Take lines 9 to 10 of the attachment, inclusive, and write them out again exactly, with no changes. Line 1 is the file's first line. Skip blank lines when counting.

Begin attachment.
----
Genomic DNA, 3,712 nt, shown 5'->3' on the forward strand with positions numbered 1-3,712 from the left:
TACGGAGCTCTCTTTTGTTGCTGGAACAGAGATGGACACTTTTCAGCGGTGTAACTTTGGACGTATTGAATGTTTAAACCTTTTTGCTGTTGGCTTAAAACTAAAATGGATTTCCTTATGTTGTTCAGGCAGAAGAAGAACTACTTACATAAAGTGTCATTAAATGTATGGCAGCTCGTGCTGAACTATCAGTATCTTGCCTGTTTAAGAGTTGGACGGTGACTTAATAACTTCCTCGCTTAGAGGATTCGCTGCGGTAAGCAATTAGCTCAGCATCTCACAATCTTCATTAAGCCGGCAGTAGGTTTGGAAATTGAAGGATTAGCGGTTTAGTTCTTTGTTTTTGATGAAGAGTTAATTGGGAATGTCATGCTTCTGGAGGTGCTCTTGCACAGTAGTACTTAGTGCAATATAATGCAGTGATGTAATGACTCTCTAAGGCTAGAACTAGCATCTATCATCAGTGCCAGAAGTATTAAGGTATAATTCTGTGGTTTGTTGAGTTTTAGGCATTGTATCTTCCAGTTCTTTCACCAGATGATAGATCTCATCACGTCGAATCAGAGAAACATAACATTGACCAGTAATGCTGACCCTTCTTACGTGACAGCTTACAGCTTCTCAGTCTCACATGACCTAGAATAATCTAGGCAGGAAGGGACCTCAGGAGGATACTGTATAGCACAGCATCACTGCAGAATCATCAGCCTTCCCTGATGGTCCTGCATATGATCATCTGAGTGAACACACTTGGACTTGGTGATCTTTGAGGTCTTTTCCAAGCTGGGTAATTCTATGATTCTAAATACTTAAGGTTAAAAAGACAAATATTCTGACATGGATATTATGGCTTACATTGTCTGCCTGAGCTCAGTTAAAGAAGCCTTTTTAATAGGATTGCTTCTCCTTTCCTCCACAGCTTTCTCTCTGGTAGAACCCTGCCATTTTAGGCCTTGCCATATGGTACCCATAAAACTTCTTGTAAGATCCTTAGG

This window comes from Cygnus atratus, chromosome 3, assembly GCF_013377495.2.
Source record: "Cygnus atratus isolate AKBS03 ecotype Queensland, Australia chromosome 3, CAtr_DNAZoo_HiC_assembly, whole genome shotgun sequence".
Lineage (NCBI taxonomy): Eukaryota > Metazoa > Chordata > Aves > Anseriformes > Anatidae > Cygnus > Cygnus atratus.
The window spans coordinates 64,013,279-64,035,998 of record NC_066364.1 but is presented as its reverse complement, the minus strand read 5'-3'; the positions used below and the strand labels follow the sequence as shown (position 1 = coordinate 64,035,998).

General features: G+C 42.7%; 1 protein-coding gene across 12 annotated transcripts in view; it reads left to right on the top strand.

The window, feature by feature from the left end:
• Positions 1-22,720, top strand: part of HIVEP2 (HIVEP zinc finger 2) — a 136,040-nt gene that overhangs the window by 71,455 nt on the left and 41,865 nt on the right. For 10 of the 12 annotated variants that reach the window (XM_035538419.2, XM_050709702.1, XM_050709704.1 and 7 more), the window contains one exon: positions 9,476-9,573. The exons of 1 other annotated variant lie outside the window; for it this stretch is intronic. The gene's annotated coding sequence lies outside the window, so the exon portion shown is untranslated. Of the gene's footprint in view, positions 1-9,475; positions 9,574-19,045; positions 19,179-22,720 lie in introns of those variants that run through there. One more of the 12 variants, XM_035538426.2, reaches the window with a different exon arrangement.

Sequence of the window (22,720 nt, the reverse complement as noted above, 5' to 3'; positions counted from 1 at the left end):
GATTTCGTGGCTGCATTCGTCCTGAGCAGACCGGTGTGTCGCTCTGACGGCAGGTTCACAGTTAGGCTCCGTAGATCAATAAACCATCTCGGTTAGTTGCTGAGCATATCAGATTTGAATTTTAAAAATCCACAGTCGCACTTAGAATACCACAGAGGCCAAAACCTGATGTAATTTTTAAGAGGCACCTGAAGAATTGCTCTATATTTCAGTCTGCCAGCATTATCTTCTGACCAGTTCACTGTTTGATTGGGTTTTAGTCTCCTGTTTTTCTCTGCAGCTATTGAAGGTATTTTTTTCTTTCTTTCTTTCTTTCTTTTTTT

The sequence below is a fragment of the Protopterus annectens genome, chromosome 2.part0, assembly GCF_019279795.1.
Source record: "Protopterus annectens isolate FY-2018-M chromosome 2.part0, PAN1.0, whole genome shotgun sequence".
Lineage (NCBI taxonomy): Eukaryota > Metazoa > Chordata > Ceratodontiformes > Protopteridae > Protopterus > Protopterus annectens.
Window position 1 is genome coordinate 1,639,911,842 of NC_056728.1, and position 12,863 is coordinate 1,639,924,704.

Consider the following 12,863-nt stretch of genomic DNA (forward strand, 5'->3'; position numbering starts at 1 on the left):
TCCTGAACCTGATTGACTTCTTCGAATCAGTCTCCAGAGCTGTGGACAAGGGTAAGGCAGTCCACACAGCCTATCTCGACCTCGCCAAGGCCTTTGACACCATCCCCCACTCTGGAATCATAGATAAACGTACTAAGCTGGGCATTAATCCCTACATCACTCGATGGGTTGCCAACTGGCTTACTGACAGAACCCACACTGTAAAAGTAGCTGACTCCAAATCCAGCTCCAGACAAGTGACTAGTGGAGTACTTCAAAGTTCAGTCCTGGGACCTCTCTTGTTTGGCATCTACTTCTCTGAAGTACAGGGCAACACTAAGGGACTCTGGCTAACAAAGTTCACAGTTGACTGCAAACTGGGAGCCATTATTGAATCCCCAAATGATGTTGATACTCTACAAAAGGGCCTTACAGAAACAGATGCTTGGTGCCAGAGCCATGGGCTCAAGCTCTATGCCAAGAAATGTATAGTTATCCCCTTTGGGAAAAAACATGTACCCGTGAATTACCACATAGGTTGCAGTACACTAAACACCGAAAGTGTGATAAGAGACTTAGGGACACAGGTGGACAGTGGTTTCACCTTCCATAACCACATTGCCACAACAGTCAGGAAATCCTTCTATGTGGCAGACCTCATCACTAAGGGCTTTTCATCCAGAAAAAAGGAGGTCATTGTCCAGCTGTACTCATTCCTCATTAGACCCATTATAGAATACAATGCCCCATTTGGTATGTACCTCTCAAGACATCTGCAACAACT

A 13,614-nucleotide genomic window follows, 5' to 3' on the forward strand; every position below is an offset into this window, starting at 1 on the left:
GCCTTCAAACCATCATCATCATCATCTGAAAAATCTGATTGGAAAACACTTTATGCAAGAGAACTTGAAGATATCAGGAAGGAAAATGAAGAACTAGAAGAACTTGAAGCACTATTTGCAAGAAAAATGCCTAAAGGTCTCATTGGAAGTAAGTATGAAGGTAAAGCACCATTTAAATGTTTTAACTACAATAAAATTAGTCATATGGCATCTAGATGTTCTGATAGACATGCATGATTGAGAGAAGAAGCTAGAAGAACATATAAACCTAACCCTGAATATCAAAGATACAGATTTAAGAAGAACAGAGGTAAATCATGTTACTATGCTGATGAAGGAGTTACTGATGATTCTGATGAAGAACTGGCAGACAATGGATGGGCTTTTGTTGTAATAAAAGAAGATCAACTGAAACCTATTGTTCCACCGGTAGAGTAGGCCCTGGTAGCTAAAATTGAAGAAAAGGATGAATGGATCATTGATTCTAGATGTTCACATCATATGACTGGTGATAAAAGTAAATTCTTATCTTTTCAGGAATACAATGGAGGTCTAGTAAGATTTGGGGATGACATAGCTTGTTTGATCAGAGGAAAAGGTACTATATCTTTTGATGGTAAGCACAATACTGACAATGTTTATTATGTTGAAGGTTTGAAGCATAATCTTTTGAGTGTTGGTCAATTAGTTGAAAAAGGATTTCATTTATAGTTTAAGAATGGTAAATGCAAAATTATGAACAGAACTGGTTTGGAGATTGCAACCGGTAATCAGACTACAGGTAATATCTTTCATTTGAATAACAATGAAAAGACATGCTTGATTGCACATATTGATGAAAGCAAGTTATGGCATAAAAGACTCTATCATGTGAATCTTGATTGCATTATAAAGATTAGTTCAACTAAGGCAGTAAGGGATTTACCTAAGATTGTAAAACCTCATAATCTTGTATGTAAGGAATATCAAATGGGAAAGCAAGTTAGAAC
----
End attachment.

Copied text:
• Positions 1-22,720, top strand: part of HIVEP2 (HIVEP zinc finger 2) — a 136,040-nt gene that overhangs the window by 71,455 nt on the left and 41,865 nt on the right. For 10 of the 12 annotated variants that reach the window (XM_035538419.2, XM_050709702.1, XM_050709704.1 and 7 more), the window contains one exon: positions 9,476-9,573. The exons of 1 other annotated variant lie outside the window; for it this stretch is intronic. The gene's annotated coding sequence lies outside the window, so the exon portion shown is untranslated. Of the gene's footprint in view, positions 1-9,475; positions 9,574-19,045; positions 19,179-22,720 lie in introns of those variants that run through there. One more of the 12 variants, XM_035538426.2, reaches the window with a different exon arrangement.

Sequence of the window (22,720 nt, the reverse complement as noted above, 5' to 3'; positions counted from 1 at the left end):